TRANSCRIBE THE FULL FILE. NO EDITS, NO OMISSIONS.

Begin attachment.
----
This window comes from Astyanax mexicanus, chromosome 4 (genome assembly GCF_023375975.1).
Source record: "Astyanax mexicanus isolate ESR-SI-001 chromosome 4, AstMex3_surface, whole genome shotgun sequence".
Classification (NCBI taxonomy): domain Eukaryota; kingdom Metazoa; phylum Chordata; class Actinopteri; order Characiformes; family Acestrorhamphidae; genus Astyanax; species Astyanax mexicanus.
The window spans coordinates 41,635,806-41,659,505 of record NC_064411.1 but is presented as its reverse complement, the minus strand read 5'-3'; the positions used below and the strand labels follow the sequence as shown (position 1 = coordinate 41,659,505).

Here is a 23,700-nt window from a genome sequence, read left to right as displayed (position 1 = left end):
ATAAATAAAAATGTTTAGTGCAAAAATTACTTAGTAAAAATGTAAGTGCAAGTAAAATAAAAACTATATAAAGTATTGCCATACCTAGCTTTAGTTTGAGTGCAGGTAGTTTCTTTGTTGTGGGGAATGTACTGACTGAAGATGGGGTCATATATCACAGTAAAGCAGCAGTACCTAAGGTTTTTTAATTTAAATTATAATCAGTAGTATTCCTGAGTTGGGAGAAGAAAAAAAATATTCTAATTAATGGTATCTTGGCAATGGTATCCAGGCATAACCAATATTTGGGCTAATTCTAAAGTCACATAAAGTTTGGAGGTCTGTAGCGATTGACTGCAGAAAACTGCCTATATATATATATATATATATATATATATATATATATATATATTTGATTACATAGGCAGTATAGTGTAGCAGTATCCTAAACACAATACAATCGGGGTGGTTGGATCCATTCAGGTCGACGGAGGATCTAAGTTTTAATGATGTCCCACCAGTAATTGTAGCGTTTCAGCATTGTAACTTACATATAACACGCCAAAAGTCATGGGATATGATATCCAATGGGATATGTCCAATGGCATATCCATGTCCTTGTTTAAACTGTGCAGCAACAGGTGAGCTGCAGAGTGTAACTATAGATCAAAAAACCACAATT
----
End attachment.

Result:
This window comes from Astyanax mexicanus, chromosome 4 (genome assembly GCF_023375975.1).
Source record: "Astyanax mexicanus isolate ESR-SI-001 chromosome 4, AstMex3_surface, whole genome shotgun sequence".
Classification (NCBI taxonomy): domain Eukaryota; kingdom Metazoa; phylum Chordata; class Actinopteri; order Characiformes; family Acestrorhamphidae; genus Astyanax; species Astyanax mexicanus.
The window spans coordinates 41,635,806-41,659,505 of record NC_064411.1 but is presented as its reverse complement, the minus strand read 5'-3'; the positions used below and the strand labels follow the sequence as shown (position 1 = coordinate 41,659,505).

Here is a 23,700-nt window from a genome sequence, read left to right as displayed (position 1 = left end):
ATAAATAAAAATGTTTAGTGCAAAAATTACTTAGTAAAAATGTAAGTGCAAGTAAAATAAAAACTATATAAAGTATTGCCATACCTAGCTTTAGTTTGAGTGCAGGTAGTTTCTTTGTTGTGGGGAATGTACTGACTGAAGATGGGGTCATATATCACAGTAAAGCAGCAGTACCTAAGGTTTTTTAATTTAAATTATAATCAGTAGTATTCCTGAGTTGGGAGAAGAAAAAAAATATTCTAATTAATGGTATCTTGGCAATGGTATCCAGGCATAACCAATATTTGGGCTAATTCTAAAGTCACATAAAGTTTGGAGGTCTGTAGCGATTGACTGCAGAAAACTGCCTATATATATATATATATATATATATATATATATATATATATATTTGATTACATAGGCAGTATAGTGTAGCAGTATCCTAAACACAATACAATCGGGGTGGTTGGATCCATTCAGGTCGACGGAGGATCTAAGTTTTAATGATGTCCCACCAGTAATTGTAGCGTTTCAGCATTGTAACTTACATATAACACGCCAAAAGTCATGGGATATGATATCCAATGGGATATGTCCAATGGCATATCCATGTCCTTGTTTAAACTGTGCAGCAACAGGTGAGCTGCAGAGTGTAACTATAGATCAAAAAACCACAATT